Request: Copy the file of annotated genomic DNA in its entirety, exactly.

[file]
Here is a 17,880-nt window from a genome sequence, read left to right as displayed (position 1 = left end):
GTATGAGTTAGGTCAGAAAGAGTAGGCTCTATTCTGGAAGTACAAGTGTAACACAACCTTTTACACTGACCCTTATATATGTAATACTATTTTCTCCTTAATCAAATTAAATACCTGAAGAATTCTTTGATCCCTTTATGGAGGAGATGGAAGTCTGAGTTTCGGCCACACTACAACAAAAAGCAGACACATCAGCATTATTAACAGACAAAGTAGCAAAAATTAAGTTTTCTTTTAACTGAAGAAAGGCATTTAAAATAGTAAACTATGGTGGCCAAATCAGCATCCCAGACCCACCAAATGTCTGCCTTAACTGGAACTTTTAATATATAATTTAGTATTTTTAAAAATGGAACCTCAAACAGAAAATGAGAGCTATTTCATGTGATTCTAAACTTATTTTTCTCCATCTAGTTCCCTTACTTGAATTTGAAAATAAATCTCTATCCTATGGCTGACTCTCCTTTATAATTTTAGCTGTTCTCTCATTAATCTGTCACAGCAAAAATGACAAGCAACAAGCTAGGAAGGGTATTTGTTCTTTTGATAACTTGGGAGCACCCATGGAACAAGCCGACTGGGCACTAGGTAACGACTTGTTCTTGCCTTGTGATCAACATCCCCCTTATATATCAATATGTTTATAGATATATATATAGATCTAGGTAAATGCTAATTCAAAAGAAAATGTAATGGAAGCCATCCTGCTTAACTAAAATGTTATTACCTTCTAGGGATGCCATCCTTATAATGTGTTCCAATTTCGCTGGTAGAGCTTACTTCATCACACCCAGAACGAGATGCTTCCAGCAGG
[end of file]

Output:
Here is a 17,880-nt window from a genome sequence, read left to right as displayed (position 1 = left end):
GTATGAGTTAGGTCAGAAAGAGTAGGCTCTATTCTGGAAGTACAAGTGTAACACAACCTTTTACACTGACCCTTATATATGTAATACTATTTTCTCCTTAATCAAATTAAATACCTGAAGAATTCTTTGATCCCTTTATGGAGGAGATGGAAGTCTGAGTTTCGGCCACACTACAACAAAAAGCAGACACATCAGCATTATTAACAGACAAAGTAGCAAAAATTAAGTTTTCTTTTAACTGAAGAAAGGCATTTAAAATAGTAAACTATGGTGGCCAAATCAGCATCCCAGACCCACCAAATGTCTGCCTTAACTGGAACTTTTAATATATAATTTAGTATTTTTAAAAATGGAACCTCAAACAGAAAATGAGAGCTATTTCATGTGATTCTAAACTTATTTTTCTCCATCTAGTTCCCTTACTTGAATTTGAAAATAAATCTCTATCCTATGGCTGACTCTCCTTTATAATTTTAGCTGTTCTCTCATTAATCTGTCACAGCAAAAATGACAAGCAACAAGCTAGGAAGGGTATTTGTTCTTTTGATAACTTGGGAGCACCCATGGAACAAGCCGACTGGGCACTAGGTAACGACTTGTTCTTGCCTTGTGATCAACATCCCCCTTATATATCAATATGTTTATAGATATATATATAGATCTAGGTAAATGCTAATTCAAAAGAAAATGTAATGGAAGCCATCCTGCTTAACTAAAATGTTATTACCTTCTAGGGATGCCATCCTTATAATGTGTTCCAATTTCGCTGGTAGAGCTTACTTCATCACACCCAGAACGAGATGCTTCCAGCAGG